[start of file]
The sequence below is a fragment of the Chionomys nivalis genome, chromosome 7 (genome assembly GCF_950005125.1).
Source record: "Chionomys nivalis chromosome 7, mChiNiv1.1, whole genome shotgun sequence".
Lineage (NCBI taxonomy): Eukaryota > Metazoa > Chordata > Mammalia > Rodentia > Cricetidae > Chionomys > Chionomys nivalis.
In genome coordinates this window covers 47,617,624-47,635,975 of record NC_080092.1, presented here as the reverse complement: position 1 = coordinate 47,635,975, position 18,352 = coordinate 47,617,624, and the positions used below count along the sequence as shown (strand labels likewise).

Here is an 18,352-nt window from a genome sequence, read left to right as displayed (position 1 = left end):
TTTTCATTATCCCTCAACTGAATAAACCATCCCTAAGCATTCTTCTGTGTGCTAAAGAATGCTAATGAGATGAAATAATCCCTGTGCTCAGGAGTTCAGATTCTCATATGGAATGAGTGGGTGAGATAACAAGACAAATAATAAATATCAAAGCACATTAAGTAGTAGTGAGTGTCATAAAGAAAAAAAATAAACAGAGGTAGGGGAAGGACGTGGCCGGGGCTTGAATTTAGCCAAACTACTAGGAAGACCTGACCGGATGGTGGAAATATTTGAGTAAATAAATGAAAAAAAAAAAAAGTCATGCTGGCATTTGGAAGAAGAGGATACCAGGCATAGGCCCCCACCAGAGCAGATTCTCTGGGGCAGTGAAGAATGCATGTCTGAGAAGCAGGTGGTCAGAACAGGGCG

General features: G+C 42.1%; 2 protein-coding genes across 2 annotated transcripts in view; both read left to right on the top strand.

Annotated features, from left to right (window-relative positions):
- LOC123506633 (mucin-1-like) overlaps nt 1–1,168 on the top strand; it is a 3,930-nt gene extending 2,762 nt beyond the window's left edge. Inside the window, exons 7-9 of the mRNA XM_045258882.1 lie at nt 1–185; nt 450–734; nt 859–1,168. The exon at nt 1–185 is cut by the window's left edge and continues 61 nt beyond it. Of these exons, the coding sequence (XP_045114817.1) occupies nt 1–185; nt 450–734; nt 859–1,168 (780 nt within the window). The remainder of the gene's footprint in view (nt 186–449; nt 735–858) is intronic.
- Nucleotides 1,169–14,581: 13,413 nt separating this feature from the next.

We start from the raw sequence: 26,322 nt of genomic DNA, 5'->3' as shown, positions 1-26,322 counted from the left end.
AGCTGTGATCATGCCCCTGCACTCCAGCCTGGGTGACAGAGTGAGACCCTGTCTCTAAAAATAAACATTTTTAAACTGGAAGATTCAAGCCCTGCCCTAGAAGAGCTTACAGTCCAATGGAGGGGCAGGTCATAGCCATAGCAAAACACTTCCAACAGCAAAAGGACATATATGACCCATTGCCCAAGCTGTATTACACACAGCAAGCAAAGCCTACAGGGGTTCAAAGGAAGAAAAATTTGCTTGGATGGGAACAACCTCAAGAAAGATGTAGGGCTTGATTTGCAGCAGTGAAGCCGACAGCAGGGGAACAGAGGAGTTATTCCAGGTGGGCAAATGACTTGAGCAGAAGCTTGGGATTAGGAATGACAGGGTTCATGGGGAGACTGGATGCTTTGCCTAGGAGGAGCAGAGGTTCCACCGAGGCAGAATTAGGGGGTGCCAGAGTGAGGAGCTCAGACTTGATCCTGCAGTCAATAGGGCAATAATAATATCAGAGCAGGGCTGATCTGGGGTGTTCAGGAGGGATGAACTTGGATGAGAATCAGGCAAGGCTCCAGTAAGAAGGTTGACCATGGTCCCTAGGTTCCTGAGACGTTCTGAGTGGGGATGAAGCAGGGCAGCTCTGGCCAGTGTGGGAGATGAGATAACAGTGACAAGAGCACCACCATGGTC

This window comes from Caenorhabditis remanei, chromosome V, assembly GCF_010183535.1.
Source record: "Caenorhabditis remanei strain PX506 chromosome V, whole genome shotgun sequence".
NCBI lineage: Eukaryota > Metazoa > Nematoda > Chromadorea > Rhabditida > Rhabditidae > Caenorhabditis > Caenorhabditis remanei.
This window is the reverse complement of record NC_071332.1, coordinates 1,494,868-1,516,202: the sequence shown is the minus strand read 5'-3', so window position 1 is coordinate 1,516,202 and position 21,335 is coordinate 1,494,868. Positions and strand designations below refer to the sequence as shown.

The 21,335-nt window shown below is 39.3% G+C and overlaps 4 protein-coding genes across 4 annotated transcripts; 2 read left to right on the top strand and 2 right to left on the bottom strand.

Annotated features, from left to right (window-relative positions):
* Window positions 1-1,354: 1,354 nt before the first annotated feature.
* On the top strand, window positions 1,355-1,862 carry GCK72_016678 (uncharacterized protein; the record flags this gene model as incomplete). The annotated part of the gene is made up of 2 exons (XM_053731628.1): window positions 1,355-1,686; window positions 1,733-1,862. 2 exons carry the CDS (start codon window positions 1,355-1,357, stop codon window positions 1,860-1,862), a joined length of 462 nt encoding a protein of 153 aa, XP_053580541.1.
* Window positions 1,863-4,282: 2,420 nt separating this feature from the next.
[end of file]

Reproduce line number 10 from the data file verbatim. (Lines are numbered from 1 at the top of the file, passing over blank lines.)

- Nucleotides 1,169–14,581: 13,413 nt separating this feature from the next.